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2 hours ago, Raz'r said:

That was my first thought, but he's got a wire forestay.

I used them on wire.  None wore through.  Not sailing to Hawaii or anything though. 

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I'm not sailing the Piper to Hawaii!!

 

So it turns out that the Pipers rigging wire is 5 mm. That's the same as 3/16ths.  Those Ronstan twist-on jib hanks go up to 5 mm wire. Looks like that's the plan!

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As y'all can tell from this photo...

170924-cst-stem-piper-03_132_3143.jpg

 

The Piper is wide open, fore and aft.  The Rustler folks have developed a fiberglass liner which makes the boat unsinkable, though it for sure will turn into a ginormous bathtub if you ever tip the boat over enough.  It occurred to me that making a  3/8th plywood bulkhead that would enclose the boat forward of the bow would provide an awful lot of flotation, should the #$%^&*( hit the fan. So the other day I got myself a 4 x 8 panel of 1/8th plywood, transferred the measurements I took from the boat the last time I was there, and laid out a bulkhead panel template.

It's about 59 inches across the top of the deck and 32 inches deep. I'll take it out to the boat the next time I go, and dry fit it.  I'll take notes..."add half an inch here.."  and so on and  then cut out the "real" bulkhead from 3/8's ply. I'll cut a hatch opening, bit enough that I can crawl through it, on one side, so I can access stuff that I stash up there. Some epoxy, some 4-inch glass tape and I should be good to go.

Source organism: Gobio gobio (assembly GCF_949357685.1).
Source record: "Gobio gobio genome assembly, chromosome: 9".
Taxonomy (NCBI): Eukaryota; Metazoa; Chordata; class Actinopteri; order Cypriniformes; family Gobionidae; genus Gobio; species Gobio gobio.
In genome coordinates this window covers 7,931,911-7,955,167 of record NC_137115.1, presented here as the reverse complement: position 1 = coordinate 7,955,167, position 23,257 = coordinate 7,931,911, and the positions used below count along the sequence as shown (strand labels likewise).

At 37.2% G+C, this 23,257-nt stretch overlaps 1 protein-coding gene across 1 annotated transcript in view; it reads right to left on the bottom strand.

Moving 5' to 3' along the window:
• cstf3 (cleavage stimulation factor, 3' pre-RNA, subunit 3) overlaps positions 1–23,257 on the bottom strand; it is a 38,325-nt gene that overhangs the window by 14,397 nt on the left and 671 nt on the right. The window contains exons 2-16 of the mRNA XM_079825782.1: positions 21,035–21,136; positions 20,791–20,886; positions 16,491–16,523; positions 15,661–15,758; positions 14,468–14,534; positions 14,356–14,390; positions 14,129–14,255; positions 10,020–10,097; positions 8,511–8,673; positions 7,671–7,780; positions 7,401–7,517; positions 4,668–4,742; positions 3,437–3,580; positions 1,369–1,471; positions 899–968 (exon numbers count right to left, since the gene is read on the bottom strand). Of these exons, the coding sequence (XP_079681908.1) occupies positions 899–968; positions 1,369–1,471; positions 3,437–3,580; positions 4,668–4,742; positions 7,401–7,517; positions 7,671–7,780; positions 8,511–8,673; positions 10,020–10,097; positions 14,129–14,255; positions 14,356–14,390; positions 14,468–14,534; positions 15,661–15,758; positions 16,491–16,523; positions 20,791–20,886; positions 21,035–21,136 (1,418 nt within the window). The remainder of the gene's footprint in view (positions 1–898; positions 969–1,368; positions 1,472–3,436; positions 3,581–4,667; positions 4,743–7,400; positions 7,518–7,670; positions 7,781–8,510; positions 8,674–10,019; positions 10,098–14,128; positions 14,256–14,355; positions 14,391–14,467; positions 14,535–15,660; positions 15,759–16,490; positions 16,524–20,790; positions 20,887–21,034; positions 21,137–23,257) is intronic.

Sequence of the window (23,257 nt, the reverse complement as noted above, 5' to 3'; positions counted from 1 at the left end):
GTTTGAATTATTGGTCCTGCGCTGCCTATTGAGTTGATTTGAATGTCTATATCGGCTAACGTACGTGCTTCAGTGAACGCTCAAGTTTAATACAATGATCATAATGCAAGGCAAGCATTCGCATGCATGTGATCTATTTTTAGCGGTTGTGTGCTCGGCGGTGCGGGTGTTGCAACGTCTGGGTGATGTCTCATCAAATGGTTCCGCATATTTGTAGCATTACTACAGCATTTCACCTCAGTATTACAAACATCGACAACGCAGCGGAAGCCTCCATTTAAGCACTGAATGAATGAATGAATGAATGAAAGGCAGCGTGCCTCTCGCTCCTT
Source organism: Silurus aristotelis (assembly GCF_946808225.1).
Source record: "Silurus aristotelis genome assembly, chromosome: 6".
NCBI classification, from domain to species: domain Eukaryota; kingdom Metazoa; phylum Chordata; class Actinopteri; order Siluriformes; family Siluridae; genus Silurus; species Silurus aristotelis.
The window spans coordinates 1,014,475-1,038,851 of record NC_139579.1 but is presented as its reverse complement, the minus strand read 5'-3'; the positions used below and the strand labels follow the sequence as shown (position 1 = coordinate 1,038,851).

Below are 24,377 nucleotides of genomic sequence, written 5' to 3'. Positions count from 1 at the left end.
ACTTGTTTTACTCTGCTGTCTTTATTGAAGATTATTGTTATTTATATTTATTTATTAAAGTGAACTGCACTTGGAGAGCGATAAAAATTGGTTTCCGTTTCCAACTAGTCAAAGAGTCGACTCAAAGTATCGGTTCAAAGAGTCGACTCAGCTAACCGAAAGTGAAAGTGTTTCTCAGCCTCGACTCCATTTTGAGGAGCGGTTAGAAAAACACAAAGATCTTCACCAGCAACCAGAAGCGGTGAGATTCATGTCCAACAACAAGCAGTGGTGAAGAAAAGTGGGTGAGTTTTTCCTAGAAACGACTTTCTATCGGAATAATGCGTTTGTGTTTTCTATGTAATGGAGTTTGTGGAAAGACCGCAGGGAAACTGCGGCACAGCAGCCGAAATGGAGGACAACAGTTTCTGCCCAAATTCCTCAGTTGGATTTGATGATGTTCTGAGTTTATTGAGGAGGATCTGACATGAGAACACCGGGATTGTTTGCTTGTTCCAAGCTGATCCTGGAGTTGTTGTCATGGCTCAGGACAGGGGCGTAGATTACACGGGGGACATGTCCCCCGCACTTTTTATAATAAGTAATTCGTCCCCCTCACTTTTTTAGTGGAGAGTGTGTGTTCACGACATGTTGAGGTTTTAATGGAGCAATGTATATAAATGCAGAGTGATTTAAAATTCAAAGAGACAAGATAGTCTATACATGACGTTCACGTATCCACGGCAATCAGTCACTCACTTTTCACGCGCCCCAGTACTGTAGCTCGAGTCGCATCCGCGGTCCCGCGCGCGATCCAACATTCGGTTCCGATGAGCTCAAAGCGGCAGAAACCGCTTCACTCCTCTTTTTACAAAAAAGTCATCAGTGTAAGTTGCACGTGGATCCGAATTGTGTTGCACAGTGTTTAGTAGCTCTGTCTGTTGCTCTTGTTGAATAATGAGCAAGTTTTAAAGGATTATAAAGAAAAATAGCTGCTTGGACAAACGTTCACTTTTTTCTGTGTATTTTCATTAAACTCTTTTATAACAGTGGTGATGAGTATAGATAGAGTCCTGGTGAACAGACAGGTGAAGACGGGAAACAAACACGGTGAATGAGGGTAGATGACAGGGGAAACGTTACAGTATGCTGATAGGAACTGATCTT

I might put in a little shelf for a 24 ah, 12V rechargeable battery to run some lights.

bulkhead-layout.JPG

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48 minutes ago, Alan H said:

As y'all can tell from this photo...

170924-cst-stem-piper-03_132_3143.jpg

 

The Piper is wide open, fore and aft.  The Rustler folks have developed a fiberglass liner which makes the boat unsinkable, though it for sure will turn into a ginormous bathtub if you ever tip the boat over enough.  It occurred to me that making a  3/8th plywood bulkhead that would enclose the boat forward of the bow would provide an awful lot of flotation, should the #$%^&*( hit the fan. So the other day I got myself a 4 x 8 panel of 1/8th plywood, transferred the measurements I took from the boat the last time I was there, and laid out a bulkhead panel template.

It's about 59 inches across the top of the deck and 32 inches deep. I'll take it out to the boat the next time I go, and dry fit it.  I'll take notes..."add half an inch here.."  and so on and  then cut out the "real" bulkhead from 3/8's ply. I'll cut a hatch opening, bit enough that I can crawl through it, on one side, so I can access stuff that I stash up there. Some epoxy, some 4-inch glass tape and I should be good to go. 

I might put in a little shelf for a 24 ah, 12V rechargeable battery to run some lights.

bulkhead-layout.JPG

In his 23' daysailor Joel White speced inflatable whitewater bags fore and aft

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1 hour ago, Little Wood Boats said:

In his 23' daysailor Joel White speced inflatable whitewater bags fore and aft